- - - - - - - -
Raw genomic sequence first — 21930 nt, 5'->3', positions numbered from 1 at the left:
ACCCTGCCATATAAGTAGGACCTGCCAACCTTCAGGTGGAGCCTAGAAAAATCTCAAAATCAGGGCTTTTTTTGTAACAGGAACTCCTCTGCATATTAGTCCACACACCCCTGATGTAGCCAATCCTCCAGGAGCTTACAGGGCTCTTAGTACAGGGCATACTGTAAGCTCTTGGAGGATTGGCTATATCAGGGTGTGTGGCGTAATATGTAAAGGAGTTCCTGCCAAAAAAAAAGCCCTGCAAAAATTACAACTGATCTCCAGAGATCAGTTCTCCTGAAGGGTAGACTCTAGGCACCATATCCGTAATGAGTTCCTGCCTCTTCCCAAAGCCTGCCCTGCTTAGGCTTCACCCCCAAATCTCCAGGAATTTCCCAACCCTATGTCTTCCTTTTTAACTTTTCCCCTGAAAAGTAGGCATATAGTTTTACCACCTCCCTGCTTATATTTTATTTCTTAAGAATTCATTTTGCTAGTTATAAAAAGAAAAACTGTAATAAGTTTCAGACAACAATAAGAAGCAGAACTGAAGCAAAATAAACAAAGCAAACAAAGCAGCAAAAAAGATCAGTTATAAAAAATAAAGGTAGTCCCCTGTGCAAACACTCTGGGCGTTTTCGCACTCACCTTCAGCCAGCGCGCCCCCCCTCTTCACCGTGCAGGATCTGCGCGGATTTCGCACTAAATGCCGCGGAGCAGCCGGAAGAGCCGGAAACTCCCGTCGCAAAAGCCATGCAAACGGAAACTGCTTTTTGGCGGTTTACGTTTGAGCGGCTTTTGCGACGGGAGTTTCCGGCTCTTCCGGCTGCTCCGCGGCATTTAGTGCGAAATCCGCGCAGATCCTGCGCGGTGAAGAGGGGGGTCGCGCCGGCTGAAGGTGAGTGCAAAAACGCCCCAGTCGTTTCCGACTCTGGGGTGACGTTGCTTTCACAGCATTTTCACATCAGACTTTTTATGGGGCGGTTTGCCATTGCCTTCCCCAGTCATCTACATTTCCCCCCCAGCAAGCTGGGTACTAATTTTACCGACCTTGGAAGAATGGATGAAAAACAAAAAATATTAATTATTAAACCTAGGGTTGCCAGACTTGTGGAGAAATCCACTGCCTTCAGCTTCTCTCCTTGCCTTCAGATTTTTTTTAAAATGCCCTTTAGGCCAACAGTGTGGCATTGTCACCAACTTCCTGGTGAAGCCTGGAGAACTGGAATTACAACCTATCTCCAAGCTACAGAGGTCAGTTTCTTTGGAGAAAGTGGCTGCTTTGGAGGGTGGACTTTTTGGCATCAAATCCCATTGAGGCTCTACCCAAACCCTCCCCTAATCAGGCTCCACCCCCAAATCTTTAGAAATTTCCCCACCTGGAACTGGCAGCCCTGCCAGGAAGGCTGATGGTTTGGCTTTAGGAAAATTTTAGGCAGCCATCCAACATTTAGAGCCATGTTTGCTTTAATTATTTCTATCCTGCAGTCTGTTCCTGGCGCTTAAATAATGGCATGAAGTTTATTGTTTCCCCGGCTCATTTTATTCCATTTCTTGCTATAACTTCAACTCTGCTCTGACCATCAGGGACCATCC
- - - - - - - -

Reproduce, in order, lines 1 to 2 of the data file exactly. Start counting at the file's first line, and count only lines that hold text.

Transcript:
Raw genomic sequence first — 21930 nt, 5'->3', positions numbered from 1 at the left:
ACCCTGCCATATAAGTAGGACCTGCCAACCTTCAGGTGGAGCCTAGAAAAATCTCAAAATCAGGGCTTTTTTTGTAACAGGAACTCCTCTGCATATTAGTCCACACACCCCTGATGTAGCCAATCCTCCAGGAGCTTACAGGGCTCTTAGTACAGGGCATACTGTAAGCTCTTGGAGGATTGGCTATATCAGGGTGTGTGGCGTAATATGTAAAGGAGTTCCTGCCAAAAAAAAAGCCCTGCAAAAATTACAACTGATCTCCAGAGATCAGTTCTCCTGAAGGGTAGACTCTAGGCACCATATCCGTAATGAGTTCCTGCCTCTTCCCAAAGCCTGCCCTGCTTAGGCTTCACCCCCAAATCTCCAGGAATTTCCCAACCCTATGTCTTCCTTTTTAACTTTTCCCCTGAAAAGTAGGCATATAGTTTTACCACCTCCCTGCTTATATTTTATTTCTTAAGAATTCATTTTGCTAGTTATAAAAAGAAAAACTGTAATAAGTTTCAGACAACAATAAGAAGCAGAACTGAAGCAAAATAAACAAAGCAAACAAAGCAGCAAAAAAGATCAGTTATAAAAAATAAAGGTAGTCCCCTGTGCAAACACTCTGGGCGTTTTCGCACTCACCTTCAGCCAGCGCGCCCCCCCTCTTCACCGTGCAGGATCTGCGCGGATTTCGCACTAAATGCCGCGGAGCAGCCGGAAGAGCCGGAAACTCCCGTCGCAAAAGCCATGCAAACGGAAACTGCTTTTTGGCGGTTTACGTTTGAGCGGCTTTTGCGACGGGAGTTTCCGGCTCTTCCGGCTGCTCCGCGGCATTTAGTGCGAAATCCGCGCAGATCCTGCGCGGTGAAGAGGGGGGTCGCGCCGGCTGAAGGTGAGTGCAAAAACGCCCCAGTCGTTTCCGACTCTGGGGTGACGTTGCTTTCACAGCATTTTCACATCAGACTTTTTATGGGGCGGTTTGCCATTGCCTTCCCCAGTCATCTACATTTCCCCCCCAGCAAGCTGGGTACTAATTTTACCGACCTTGGAAGAATGGATGAAAAACAAAAAATATTAATTATTAAACCTAGGGTTGCCAGACTTGTGGAGAAATCCACTGCCTTCAGCTTCTCTCCTTGCCTTCAGATTTTTTTTAAAATGCCCTTTAGGCCAACAGTGTGGCATTGTCACCAACTTCCTGGTGAAGCCTGGAGAACTGGAATTACAACCTATCTCCAAGCTACAGAGGTCAGTTTCTTTGGAGAAAGTGGCTGCTTTGGAGGGTGGACTTTTTGGCATCAAATCCCATTGAGGCTCTACCCAAACCCTCCCCTAATCAGGCTCCACCCCCAAATCTTTAGAAATTTCCCCACCTGGAACTGGCAGCCCTGCCAGGAAGGCTGATGGTTTGGCTTTAGGAAAATTTTAGGCAGCCATCCAACATTTAGAGCCATGTTTGCTTTAATTATTTCTATCCTGCAGTCTGTTCCTGGCGCTTAAATAATGGCATGAAGTTTATTGTTTCCCCGGCTCATTTTATTCCATTTCTTGCTATAACTTCAACTCTGCTCTGACCATCAGGGACCATCC